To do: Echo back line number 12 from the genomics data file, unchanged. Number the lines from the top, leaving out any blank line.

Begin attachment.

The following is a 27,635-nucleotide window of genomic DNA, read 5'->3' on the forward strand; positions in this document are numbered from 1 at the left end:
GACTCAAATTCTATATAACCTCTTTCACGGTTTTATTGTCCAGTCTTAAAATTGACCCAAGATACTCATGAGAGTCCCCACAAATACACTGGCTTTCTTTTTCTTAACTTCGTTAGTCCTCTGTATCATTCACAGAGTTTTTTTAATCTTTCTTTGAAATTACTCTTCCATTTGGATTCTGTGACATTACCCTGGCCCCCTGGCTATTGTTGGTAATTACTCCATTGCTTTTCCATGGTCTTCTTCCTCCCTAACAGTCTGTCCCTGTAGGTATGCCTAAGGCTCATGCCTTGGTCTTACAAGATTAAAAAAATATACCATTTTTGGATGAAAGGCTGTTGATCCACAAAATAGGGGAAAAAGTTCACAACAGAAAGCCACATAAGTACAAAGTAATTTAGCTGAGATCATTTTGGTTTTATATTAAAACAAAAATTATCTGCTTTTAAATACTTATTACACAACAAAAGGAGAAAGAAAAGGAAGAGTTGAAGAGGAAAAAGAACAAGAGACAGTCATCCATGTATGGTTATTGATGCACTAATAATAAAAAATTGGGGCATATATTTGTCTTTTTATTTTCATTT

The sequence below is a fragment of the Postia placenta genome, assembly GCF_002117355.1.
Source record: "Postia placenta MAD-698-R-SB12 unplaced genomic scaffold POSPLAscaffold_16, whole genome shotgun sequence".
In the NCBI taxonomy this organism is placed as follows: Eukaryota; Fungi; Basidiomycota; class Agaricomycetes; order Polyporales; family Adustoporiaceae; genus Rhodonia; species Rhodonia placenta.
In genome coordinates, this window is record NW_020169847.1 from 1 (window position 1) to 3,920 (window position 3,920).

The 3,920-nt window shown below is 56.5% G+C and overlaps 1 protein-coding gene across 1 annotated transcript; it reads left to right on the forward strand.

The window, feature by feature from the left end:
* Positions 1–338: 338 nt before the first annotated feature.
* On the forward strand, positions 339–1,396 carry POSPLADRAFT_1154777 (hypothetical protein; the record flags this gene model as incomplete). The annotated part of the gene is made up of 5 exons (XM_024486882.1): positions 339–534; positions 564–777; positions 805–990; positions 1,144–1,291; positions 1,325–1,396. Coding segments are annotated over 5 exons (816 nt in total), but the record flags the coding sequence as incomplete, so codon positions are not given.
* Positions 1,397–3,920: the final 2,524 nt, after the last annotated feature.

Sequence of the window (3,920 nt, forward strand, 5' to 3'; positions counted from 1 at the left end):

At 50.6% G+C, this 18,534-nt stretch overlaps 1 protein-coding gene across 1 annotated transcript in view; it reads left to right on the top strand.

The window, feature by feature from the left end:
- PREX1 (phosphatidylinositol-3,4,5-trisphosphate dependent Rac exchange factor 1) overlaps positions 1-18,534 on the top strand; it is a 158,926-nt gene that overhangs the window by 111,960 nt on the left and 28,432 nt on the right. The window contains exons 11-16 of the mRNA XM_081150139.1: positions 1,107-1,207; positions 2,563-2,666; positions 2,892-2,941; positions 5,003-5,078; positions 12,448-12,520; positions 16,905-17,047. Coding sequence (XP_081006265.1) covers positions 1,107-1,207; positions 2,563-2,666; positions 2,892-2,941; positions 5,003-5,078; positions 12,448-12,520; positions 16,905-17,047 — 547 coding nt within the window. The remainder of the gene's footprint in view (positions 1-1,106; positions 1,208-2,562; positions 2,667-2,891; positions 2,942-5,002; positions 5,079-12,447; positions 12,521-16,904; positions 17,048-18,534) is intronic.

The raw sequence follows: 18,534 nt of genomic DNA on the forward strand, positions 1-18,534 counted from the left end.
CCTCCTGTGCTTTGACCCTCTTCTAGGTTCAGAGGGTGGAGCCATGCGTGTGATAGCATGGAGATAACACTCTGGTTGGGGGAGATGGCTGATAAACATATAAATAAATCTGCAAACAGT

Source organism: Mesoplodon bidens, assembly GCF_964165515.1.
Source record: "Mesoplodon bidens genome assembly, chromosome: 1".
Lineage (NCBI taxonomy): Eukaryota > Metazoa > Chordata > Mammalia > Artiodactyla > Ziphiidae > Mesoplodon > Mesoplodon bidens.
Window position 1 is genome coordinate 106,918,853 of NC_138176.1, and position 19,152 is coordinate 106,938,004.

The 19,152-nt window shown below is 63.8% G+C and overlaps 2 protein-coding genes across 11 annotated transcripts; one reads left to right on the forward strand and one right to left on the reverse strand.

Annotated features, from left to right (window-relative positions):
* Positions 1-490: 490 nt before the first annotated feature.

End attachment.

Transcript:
Sequence of the window (3,920 nt, forward strand, 5' to 3'; positions counted from 1 at the left end):